Technology in India’s health sector

  • IASbaba
  • June 18, 2021
  • 0
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  • GS-2: Issues relating to development and management of health
  • GS-3: Awareness in the fields of IT

Technology in India’s health sector

Context: According to WHO “Universal health coverage (UHC) is the single most powerful concept that public health has to offer. It is a powerful social equalizer and the ultimate expression of fairness.” 

Emerging technologies can be leveraged to move towards the goalpost of UHC, some of these are

  • Robots: Hospitals can use robots to deliver medicines and food to COVID-19 patients. This helps to reduce the chances of hospital staff contracting the infection.
  • Blockchain technology: The health blockchain would contain a complete indexed history of all medical data, including formal medical records and health data from mobile applications & wearable sensors. This can help in addressing the interoperability challenges that health information and technology systems face. 
  • AI and the Internet of Medical Things: IoMT is defined as a connected infrastructure of medical devices, software applications, and health systems and services. IoMT can be utilized to provide health-care applications that can help in quick diagnosis of illness.
  • Cloud computing is another application that can facilitate collaboration and data exchanges between doctors, departments, and even institutions and medical providers to enable best treatment.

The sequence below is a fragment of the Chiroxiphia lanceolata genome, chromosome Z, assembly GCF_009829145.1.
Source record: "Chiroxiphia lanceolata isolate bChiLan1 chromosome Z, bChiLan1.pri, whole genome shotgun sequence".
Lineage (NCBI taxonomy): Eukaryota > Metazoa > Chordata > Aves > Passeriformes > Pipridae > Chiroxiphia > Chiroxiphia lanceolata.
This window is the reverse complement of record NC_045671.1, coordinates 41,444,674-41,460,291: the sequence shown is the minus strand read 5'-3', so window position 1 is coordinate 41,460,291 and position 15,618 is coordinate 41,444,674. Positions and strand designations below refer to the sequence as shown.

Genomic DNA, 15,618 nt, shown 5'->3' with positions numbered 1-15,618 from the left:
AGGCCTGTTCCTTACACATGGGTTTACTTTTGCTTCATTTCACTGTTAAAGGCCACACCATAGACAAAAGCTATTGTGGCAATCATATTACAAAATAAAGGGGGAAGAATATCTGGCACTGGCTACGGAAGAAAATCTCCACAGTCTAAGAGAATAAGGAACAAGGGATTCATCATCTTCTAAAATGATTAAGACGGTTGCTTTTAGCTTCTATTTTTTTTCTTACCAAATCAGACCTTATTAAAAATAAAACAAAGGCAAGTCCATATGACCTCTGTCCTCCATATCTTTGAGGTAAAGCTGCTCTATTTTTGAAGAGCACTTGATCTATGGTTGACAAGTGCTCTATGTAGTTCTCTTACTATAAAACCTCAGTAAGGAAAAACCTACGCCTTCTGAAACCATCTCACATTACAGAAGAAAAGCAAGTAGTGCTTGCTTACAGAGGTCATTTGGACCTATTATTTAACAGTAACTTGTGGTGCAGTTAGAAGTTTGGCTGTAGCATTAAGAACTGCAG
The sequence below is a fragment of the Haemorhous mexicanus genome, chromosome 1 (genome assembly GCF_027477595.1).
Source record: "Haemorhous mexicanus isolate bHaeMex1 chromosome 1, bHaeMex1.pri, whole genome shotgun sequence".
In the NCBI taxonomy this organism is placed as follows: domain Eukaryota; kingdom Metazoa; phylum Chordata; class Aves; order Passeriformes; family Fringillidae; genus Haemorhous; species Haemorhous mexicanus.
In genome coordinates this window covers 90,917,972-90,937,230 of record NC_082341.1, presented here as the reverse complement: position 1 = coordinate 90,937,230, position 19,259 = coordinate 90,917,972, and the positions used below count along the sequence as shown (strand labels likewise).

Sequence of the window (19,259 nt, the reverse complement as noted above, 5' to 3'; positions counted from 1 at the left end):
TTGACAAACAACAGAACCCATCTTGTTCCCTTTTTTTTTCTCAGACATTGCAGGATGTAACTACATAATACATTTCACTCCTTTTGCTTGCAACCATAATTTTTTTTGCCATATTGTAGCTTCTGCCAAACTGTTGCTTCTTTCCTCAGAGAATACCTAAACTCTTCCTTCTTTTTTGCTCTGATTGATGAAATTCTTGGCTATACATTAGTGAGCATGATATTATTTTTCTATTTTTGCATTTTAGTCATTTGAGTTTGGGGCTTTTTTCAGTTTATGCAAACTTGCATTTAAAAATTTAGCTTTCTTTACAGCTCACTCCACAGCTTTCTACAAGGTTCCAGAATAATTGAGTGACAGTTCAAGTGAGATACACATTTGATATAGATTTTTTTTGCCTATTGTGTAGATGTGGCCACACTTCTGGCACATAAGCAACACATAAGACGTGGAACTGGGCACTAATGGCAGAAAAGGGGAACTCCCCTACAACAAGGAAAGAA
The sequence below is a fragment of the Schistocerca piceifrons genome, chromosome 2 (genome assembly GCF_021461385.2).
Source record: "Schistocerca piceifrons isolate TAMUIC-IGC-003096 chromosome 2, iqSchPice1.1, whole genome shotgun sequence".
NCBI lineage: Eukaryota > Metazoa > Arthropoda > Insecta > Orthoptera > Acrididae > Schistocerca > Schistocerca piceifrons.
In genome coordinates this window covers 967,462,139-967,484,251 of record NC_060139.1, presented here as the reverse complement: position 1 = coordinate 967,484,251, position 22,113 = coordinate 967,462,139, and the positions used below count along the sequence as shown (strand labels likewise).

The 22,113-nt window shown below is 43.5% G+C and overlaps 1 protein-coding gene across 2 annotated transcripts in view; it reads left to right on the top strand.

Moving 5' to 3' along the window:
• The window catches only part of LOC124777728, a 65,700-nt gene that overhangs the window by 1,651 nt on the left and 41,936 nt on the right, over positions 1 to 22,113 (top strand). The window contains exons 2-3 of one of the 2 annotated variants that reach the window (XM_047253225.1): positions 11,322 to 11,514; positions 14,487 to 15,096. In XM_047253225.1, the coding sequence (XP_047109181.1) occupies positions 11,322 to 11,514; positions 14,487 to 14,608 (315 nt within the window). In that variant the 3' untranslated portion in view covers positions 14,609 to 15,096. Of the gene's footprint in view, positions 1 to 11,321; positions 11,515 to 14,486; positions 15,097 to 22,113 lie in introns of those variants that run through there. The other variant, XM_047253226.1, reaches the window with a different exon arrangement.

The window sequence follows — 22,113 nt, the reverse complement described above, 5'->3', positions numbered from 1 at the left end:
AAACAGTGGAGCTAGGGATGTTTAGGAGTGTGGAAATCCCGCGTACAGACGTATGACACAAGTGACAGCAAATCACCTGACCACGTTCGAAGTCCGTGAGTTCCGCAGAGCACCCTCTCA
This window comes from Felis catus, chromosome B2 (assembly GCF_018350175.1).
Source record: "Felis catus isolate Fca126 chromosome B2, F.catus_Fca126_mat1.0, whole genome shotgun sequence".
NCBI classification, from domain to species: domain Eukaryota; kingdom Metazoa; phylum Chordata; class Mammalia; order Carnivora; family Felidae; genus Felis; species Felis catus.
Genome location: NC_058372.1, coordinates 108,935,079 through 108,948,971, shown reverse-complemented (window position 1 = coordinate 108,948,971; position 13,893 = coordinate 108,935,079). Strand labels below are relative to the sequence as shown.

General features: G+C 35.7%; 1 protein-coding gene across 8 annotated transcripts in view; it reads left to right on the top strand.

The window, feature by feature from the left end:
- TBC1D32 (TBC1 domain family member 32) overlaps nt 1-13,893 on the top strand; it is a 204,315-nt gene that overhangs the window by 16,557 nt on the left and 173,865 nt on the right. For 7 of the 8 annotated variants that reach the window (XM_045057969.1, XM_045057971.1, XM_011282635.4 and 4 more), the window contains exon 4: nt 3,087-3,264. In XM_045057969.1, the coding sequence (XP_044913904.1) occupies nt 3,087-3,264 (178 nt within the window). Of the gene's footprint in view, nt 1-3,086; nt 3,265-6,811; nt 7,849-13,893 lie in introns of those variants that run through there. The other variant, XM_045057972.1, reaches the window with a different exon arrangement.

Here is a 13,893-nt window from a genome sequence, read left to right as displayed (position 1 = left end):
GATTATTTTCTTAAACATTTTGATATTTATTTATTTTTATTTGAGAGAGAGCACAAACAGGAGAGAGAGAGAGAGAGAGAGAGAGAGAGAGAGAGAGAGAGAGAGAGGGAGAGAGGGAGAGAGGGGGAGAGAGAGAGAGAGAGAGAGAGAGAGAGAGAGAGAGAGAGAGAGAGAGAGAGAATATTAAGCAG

What are the possible challenges to above technologies?

The possible constraints in this effort are 

  • Standardisation of health data
  • Developing a template for sharing data
  • Reengineering many of the institutional and structural arrangements in the medical sector
  • Organisational silos in bureaucracy
  • Data security and Data privacy
  • High investments

Way Ahead

  • Digital Strategy: India needs to own its digital health strategy that works and leads towards universal health coverage and person-centred care. Such a strategy should emphasise the ethical appropriateness of digital technologies, cross the digital divide, and ensure inclusion across the economy.
  • Using Local Knowledge: In addition to robust health systems, an effective national response must also draw upon local knowledge. Primary health centres in India could examine local/traditional knowledge and experience and then use it along with modern technology.

Connecting the dots:

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